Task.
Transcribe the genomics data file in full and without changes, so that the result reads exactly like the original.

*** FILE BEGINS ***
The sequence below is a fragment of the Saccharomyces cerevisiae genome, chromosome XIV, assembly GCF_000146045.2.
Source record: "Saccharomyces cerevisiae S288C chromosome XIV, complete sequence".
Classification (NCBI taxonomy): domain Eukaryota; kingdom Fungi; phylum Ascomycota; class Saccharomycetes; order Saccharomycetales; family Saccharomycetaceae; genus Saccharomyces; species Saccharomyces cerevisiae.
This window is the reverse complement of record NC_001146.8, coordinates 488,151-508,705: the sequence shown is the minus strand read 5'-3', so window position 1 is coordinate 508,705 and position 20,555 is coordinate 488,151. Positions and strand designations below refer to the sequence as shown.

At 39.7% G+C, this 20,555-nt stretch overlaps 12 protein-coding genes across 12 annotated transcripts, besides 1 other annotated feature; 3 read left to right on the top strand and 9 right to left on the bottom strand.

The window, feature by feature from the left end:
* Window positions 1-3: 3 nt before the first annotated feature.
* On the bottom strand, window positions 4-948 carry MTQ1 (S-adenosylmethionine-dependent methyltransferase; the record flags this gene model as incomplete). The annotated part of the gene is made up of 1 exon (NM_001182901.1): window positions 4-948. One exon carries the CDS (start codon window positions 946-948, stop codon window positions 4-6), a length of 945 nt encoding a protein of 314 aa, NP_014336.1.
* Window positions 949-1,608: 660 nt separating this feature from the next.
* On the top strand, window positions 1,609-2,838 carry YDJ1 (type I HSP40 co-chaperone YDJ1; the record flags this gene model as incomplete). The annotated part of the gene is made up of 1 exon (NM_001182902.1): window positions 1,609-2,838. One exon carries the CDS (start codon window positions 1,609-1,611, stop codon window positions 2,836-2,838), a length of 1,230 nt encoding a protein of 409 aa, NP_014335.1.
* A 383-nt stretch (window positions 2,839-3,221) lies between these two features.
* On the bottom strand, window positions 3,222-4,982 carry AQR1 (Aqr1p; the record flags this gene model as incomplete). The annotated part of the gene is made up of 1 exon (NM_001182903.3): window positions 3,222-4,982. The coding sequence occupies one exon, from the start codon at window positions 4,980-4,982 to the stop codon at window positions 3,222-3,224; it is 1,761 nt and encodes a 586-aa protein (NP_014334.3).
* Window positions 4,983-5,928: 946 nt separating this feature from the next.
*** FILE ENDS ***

The sequence below is a fragment of the Saccharomyces cerevisiae genome, chromosome XIV, assembly GCF_000146045.2.
Source record: "Saccharomyces cerevisiae S288C chromosome XIV, complete sequence".
Classification (NCBI taxonomy): domain Eukaryota; kingdom Fungi; phylum Ascomycota; class Saccharomycetes; order Saccharomycetales; family Saccharomycetaceae; genus Saccharomyces; species Saccharomyces cerevisiae.
This window is the reverse complement of record NC_001146.8, coordinates 488,151-508,705: the sequence shown is the minus strand read 5'-3', so window position 1 is coordinate 508,705 and position 20,555 is coordinate 488,151. Positions and strand designations below refer to the sequence as shown.

At 39.7% G+C, this 20,555-nt stretch overlaps 12 protein-coding genes across 12 annotated transcripts, besides 1 other annotated feature; 3 read left to right on the top strand and 9 right to left on the bottom strand.

The window, feature by feature from the left end:
* Window positions 1-3: 3 nt before the first annotated feature.
* On the bottom strand, window positions 4-948 carry MTQ1 (S-adenosylmethionine-dependent methyltransferase; the record flags this gene model as incomplete). The annotated part of the gene is made up of 1 exon (NM_001182901.1): window positions 4-948. One exon carries the CDS (start codon window positions 946-948, stop codon window positions 4-6), a length of 945 nt encoding a protein of 314 aa, NP_014336.1.
* Window positions 949-1,608: 660 nt separating this feature from the next.
* On the top strand, window positions 1,609-2,838 carry YDJ1 (type I HSP40 co-chaperone YDJ1; the record flags this gene model as incomplete). The annotated part of the gene is made up of 1 exon (NM_001182902.1): window positions 1,609-2,838. One exon carries the CDS (start codon window positions 1,609-1,611, stop codon window positions 2,836-2,838), a length of 1,230 nt encoding a protein of 409 aa, NP_014335.1.
* A 383-nt stretch (window positions 2,839-3,221) lies between these two features.
* On the bottom strand, window positions 3,222-4,982 carry AQR1 (Aqr1p; the record flags this gene model as incomplete). The annotated part of the gene is made up of 1 exon (NM_001182903.3): window positions 3,222-4,982. The coding sequence occupies one exon, from the start codon at window positions 4,980-4,982 to the stop codon at window positions 3,222-3,224; it is 1,761 nt and encodes a 586-aa protein (NP_014334.3).
* Window positions 4,983-5,928: 946 nt separating this feature from the next.